459. That Time I Started a Church Ministry by Accident

Today’s story is a testimony, I suppose, but not mine. It’s the story of a pastor who founded a ministry, and of a congregation that supported it. My part in the story is actually very small. It’s kind of an anti-testimony, really.

Once upon a time, my laziness inspired the creation of a church ministry called Change the World. It gathers donations in the form of spare change and small bills, and then uses this money to support charity projects across the world.

At one point, when I was in college, I acquired about forty-five dollars in loose change. That’s a lot of coins, guys. Seriously, that’s like five flipping pounds of money, stuffed haphazardly into a sagging resealable bag.

Spare change

Spare change is kind of a nuisance, really.

This little fortune was more of a nuisance than a blessing. Where was I going to spend five pounds of change? I couldn’t use it at a store or restaurant—no sane server or salesclerk would accept a bag of coins. I was too lazy to put them in paper wrappers for deposit at the bank. How was I going to get rid of them?

In the end, I sheepishly handed over the bag of change to my pastor. In my defense, I was transparent about my own laziness. Giving the money to my church was the easiest option; I didn’t pretend otherwise.

My pastor—I’ll call him Socrates—accepted the coins, apparently unfazed by my laziness and ineptitude at being a capable adult. Instead, he realized how much spare change people tend to have scattered around, and decided to redeem it for the kingdom of heaven.

Together with the church’s leadership team, Socrates founded Change the World, which redirects donations of loose change toward a new charitable project every month. A number of church members supported the project enthusiastically. It continues to this day.

In college, I served that church in a number of capacities, from mowing its lawn to running its soundboard to whacking bongo drums during its worship services. I find it hilarious that my only enduring impact on that church was not only completely accidental, but openly lazy.

As Linus from the Peanuts comic once put it, “There’s a lesson to be learned here somewhere, but I don’t know what it is.”

A lesson here somewhere

Peanuts by Charles Schulz.

My accidental involvement in the Change the World project reminds me of a story from the book of Numbers. It’s the tale of the wicked prophet Balaam, who was sharply criticized by a donkey. (It’s a funny story.) That donkey probably wasn’t planning to get involved in the work of God, but then neither was I.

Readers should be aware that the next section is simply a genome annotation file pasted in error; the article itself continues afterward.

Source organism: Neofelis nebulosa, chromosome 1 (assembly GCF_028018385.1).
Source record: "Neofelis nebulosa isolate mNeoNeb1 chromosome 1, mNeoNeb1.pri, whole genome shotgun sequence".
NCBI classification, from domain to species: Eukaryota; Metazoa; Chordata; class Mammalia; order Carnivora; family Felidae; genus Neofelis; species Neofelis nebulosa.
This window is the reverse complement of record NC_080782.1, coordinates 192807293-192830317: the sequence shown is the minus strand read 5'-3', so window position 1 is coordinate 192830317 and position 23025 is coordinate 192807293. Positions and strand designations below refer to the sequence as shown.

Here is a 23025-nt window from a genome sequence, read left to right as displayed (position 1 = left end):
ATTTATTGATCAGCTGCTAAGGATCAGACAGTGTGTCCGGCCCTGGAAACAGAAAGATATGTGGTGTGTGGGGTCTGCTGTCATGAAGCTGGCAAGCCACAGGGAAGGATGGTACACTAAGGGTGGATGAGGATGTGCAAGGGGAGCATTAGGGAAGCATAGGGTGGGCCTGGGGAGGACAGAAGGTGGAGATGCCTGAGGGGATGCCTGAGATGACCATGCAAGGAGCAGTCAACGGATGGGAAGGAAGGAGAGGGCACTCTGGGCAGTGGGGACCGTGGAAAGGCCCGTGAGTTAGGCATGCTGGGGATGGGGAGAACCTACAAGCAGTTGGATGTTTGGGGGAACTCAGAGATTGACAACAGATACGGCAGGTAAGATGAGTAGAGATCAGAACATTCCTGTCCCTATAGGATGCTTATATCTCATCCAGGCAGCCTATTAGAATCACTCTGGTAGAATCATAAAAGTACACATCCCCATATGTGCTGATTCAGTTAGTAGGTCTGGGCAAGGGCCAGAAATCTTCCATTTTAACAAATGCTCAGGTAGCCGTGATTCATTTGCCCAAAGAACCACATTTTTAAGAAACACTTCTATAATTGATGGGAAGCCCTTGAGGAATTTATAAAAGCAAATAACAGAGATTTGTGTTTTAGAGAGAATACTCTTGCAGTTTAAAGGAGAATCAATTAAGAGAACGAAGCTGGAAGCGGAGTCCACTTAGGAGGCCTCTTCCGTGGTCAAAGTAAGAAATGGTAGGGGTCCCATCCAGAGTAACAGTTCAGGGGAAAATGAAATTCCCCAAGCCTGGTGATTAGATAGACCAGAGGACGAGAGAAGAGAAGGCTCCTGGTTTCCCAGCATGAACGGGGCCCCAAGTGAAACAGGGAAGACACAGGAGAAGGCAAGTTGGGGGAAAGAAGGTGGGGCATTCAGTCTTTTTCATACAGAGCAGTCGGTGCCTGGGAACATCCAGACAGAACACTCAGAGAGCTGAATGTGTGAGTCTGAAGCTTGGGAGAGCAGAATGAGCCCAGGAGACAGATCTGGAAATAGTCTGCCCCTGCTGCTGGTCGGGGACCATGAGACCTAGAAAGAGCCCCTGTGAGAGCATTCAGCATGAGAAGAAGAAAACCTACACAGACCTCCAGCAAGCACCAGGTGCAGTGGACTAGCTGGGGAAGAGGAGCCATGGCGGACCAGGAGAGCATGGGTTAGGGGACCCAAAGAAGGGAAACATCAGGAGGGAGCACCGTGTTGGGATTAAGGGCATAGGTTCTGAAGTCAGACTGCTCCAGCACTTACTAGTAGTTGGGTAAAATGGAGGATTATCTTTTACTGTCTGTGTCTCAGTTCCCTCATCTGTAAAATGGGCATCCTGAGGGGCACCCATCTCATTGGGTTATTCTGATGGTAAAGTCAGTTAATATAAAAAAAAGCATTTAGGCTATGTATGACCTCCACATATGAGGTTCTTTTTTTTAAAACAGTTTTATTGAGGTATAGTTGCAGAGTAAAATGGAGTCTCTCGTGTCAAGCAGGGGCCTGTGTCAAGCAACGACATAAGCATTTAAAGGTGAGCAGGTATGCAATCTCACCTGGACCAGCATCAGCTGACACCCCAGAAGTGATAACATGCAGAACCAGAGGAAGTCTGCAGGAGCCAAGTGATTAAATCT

My legacy of laziness endures to this day. I hope it has done the world a little good.

Welp, I’m going to take a nap or something.

4 thoughts on “459. That Time I Started a Church Ministry by Accident

  1. First of all “Woo! A new “that time I” post!” 😀 I am happy, this made my Monday.

    Secondly the lesson here is that God will use anything to do his work and push his bigger plan through. Even when we slack off, He’s moving pieces around the board. This can, of course, be seen as “Why bother doing anything, then?” And of course that’s valid, if you’re looking for an excuse to get out of the hard work we’re all called to do. I’m reminded of this quote by some theologian and genius I once read the work of, I think his name was Celeste or C.S. or Louie or something, and he said “For you will certainly carry out God’s purpose, however you act, but it makes a difference to you whether you serve like Judas or like John.” 😉

    Of course, that’s just one of the lessons. God rarely does something for just ONE lesson. He’s the universe’s most amazing multi-tasker.

    • Every time I think I’ve finally run out of ideas for “That Time I _____” posts, something reminds me of a story I’ve missed. 🙂 The first post I ever wrote for this blog was one of these silly stories, and I’m happy to keep the tradition alive!

      That’s an insightful quote from C.S. Lewis. It rings a bell… do you happen to know to which of his books it belongs?

      • Goodreads says it’s in “The Problem of Pain” but I haven’t read that one so I can’t confirm for sure! Only working my way slowly through Mere Christianity at the moment. So good I have to stop every 10 words to try and digest the crazy genius he just wrote in the last sentence, ha ha.

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